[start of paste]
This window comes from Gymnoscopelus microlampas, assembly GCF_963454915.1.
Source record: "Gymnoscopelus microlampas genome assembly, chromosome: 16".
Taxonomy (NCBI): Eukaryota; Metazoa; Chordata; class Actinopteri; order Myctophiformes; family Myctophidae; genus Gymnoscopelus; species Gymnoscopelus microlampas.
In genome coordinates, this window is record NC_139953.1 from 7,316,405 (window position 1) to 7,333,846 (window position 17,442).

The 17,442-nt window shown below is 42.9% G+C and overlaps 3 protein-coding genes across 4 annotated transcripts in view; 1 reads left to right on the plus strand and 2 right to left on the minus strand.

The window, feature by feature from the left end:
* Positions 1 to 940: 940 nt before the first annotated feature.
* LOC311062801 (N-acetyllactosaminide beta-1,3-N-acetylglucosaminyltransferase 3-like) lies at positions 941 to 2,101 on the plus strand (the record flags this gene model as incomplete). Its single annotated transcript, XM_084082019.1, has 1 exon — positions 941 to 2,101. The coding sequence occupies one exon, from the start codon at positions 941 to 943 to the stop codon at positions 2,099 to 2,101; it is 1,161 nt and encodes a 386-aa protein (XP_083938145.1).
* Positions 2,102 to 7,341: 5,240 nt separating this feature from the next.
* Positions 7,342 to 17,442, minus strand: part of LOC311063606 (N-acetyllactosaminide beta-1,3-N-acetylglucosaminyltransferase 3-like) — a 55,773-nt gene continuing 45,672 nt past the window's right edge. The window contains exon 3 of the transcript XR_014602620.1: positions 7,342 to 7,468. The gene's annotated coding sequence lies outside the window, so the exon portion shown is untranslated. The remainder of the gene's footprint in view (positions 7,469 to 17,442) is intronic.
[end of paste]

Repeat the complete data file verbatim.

This window comes from Gymnoscopelus microlampas, assembly GCF_963454915.1.
Source record: "Gymnoscopelus microlampas genome assembly, chromosome: 16".
Taxonomy (NCBI): Eukaryota; Metazoa; Chordata; class Actinopteri; order Myctophiformes; family Myctophidae; genus Gymnoscopelus; species Gymnoscopelus microlampas.
In genome coordinates, this window is record NC_139953.1 from 7,316,405 (window position 1) to 7,333,846 (window position 17,442).

The 17,442-nt window shown below is 42.9% G+C and overlaps 3 protein-coding genes across 4 annotated transcripts in view; 1 reads left to right on the plus strand and 2 right to left on the minus strand.

The window, feature by feature from the left end:
* Positions 1 to 940: 940 nt before the first annotated feature.
* LOC311062801 (N-acetyllactosaminide beta-1,3-N-acetylglucosaminyltransferase 3-like) lies at positions 941 to 2,101 on the plus strand (the record flags this gene model as incomplete). Its single annotated transcript, XM_084082019.1, has 1 exon — positions 941 to 2,101. The coding sequence occupies one exon, from the start codon at positions 941 to 943 to the stop codon at positions 2,099 to 2,101; it is 1,161 nt and encodes a 386-aa protein (XP_083938145.1).
* Positions 2,102 to 7,341: 5,240 nt separating this feature from the next.
* Positions 7,342 to 17,442, minus strand: part of LOC311063606 (N-acetyllactosaminide beta-1,3-N-acetylglucosaminyltransferase 3-like) — a 55,773-nt gene continuing 45,672 nt past the window's right edge. The window contains exon 3 of the transcript XR_014602620.1: positions 7,342 to 7,468. The gene's annotated coding sequence lies outside the window, so the exon portion shown is untranslated. The remainder of the gene's footprint in view (positions 7,469 to 17,442) is intronic.